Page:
Posted: Mon Aug 09, 2010 7:56 pm Post subject: Examples of good practice
I've been asked to look at mapping some of the systems in my university into a ITIL framework. I have to admit that I'm an ITIL newbie, though I've been learning a lot by reading various books and web sites.
There seems to be a lack of consistency in how proceses are documented. Sure, ITIL defines specific requirements and some common terminology. However, each organisation seems to produce their own in-house template to document these processes.
I have two questions:
1. Has any work been performed to develop high-level templates for common components, such as availability management, that ITIL implementers should use to guide their work?
2. Are there examples of 'good practice' documents? Each organisation will, as mentioned numerous times, have specific processes and requirements. However, examples of real-world usage would be helpful to the community as a whole.
I have 'Service Operation based on ITIL v3'. 'Service Strategy based on ITIL v3' and 'Service Design based on ITIL v3' by Van Haren Publishing. I wanted to buy the ITIL books, but haven't been able to convince my employers to buy them yet (UK academics are more concerned with spending cuts at the moment).
2 - ITIL does not do documentation. You do
Obviously. ITIL provides a common language and a set of issues to consider that can guide the process.
It is up to each organization to do their documentation for each process and ensure that they link together where possible
ITIL merely says that your processes should be documented and there should be linked between the processes
Also, there are no official templates as each company is different[/quote]
I wasn't necessarily suggesting an "official" template, but a set of headings would be useful to guide the process. Each company may be different in the processes they implement, but the processes themselves can be expressed in broadly similar ways. It would be interesting to see real-world examples that, for example, show how the implementer has linked processes together.
I would suggest you have a look at the requirements in ISO/IEC20000. It states what each process MUST contain, and also makes recommendations. It is broadly based on ITIL.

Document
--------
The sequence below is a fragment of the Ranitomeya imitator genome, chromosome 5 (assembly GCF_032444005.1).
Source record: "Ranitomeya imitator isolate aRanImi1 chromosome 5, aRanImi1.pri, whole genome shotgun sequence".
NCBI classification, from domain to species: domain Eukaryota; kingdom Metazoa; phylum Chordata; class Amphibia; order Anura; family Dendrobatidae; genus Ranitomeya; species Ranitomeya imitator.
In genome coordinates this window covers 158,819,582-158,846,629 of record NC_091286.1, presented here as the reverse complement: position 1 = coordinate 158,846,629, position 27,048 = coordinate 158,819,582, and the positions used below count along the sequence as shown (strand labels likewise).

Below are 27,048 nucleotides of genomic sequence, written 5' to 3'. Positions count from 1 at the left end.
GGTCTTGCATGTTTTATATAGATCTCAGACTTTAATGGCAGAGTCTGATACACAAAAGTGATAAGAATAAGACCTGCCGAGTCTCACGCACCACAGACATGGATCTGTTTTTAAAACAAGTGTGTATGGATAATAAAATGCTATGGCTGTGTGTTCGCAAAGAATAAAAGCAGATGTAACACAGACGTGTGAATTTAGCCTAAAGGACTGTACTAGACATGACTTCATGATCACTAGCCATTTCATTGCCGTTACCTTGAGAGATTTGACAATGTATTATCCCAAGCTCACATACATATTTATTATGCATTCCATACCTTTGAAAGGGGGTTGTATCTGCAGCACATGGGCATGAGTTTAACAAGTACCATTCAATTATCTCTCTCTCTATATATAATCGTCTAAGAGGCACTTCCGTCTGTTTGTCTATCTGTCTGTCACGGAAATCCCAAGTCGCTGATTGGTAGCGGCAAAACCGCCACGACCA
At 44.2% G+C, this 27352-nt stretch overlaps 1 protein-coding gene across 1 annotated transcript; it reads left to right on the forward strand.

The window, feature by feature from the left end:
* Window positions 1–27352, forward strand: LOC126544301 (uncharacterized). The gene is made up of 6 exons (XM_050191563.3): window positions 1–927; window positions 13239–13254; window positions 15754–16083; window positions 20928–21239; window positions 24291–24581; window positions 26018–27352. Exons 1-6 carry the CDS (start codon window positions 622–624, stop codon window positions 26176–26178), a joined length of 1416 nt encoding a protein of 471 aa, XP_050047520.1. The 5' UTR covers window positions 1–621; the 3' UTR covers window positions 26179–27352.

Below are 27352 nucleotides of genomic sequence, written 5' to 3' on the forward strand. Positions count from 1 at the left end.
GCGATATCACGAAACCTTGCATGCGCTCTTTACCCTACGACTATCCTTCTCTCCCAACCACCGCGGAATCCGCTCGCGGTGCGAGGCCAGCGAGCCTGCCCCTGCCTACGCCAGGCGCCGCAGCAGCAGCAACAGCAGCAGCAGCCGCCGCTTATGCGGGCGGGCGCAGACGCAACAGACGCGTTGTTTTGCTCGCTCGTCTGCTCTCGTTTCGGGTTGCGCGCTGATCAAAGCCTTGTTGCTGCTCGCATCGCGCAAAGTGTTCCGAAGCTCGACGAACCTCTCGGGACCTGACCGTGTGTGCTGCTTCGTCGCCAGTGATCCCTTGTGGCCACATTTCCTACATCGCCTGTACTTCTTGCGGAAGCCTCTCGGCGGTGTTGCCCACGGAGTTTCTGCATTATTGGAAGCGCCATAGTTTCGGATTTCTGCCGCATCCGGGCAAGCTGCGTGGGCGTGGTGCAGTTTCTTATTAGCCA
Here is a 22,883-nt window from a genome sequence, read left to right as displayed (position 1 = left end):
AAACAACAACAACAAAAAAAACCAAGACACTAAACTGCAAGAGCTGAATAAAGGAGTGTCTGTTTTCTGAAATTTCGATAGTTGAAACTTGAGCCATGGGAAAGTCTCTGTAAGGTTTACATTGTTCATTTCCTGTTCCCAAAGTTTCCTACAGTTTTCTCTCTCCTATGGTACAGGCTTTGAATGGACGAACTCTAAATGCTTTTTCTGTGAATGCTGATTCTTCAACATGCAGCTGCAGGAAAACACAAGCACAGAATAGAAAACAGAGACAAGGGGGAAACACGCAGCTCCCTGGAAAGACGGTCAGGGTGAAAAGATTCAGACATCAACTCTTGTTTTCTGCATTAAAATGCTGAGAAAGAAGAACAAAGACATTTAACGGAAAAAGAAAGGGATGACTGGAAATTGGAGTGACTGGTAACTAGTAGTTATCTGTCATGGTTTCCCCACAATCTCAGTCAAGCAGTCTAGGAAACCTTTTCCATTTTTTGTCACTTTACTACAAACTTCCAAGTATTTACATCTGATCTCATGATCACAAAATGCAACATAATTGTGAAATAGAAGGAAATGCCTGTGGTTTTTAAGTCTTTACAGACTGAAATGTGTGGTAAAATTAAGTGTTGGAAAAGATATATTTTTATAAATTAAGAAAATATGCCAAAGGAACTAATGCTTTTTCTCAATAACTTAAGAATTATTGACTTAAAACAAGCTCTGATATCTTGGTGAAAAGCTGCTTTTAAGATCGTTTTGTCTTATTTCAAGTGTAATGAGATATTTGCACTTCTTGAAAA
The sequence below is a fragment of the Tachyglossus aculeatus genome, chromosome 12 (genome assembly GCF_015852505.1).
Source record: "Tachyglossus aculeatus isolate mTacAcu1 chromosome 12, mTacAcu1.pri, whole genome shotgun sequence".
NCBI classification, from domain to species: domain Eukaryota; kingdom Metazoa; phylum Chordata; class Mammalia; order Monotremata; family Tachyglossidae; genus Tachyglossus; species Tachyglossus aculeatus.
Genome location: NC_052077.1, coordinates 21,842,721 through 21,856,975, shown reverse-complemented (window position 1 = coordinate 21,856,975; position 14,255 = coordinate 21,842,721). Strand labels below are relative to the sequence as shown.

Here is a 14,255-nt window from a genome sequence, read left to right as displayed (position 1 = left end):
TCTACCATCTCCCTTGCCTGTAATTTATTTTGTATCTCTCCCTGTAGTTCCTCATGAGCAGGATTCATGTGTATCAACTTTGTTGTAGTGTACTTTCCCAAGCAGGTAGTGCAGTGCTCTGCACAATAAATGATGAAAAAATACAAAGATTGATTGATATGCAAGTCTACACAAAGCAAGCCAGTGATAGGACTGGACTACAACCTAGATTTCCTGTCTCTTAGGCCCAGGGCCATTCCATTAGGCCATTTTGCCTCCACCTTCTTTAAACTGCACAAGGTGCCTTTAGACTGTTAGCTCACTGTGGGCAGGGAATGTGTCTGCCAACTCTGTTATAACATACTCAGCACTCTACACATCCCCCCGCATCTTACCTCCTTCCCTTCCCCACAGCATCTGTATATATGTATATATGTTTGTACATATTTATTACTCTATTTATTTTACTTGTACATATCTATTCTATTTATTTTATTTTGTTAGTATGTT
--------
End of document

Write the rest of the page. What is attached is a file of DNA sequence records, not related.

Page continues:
There are companies that will sell you process maps at great cost - these are not necessary - working out processes based on ISO20K, but applied to your own organisation is sufficient, or even better.
Ignore some of the grumpy responses you get - we old-timers get agitated about people saying they "implement ITIL" - you had explained what you were actually looking for pretty well. We normally lie down in a darkened room, muttering, until the agitation passes. LOL _________________ Liz Gallacher,
Accredited ITIL and ISO/IEC20000 Trainer and Consultant - Freelance
Joined: Sep 16, 2006 Posts: 3366 Location: London, UK
Posted: Wed Aug 11, 2010 5:15 pm Post subject:
I usually dont comment to my own comments but
If you are wanting to implement IT service management using ITIL and you want to succeed in doing so for your company, organization etc
You need more than ...just read the books.... in order to ensure that it is successful.
While training is one thing for you to learn more about ITIL, you should have some one experienced in implementing ITIL / IT SM assist you so it does go right the first.
If you dont have some one who is more experienced in implementing IT SM / ITIL, then there is a good chance that it will either fail horribly or not get implemented as you desire
and of course it takes senior mgmt buy in
IT SM / ITIL Implementation is not about tools or software, it is about having documented process, procedures and of course policies in place that all must be aware of and follow _________________ John Hardesty
ITSM Manager's Certificate (Red Badge)
Change Management is POWER & CONTROL. /....evil laughter
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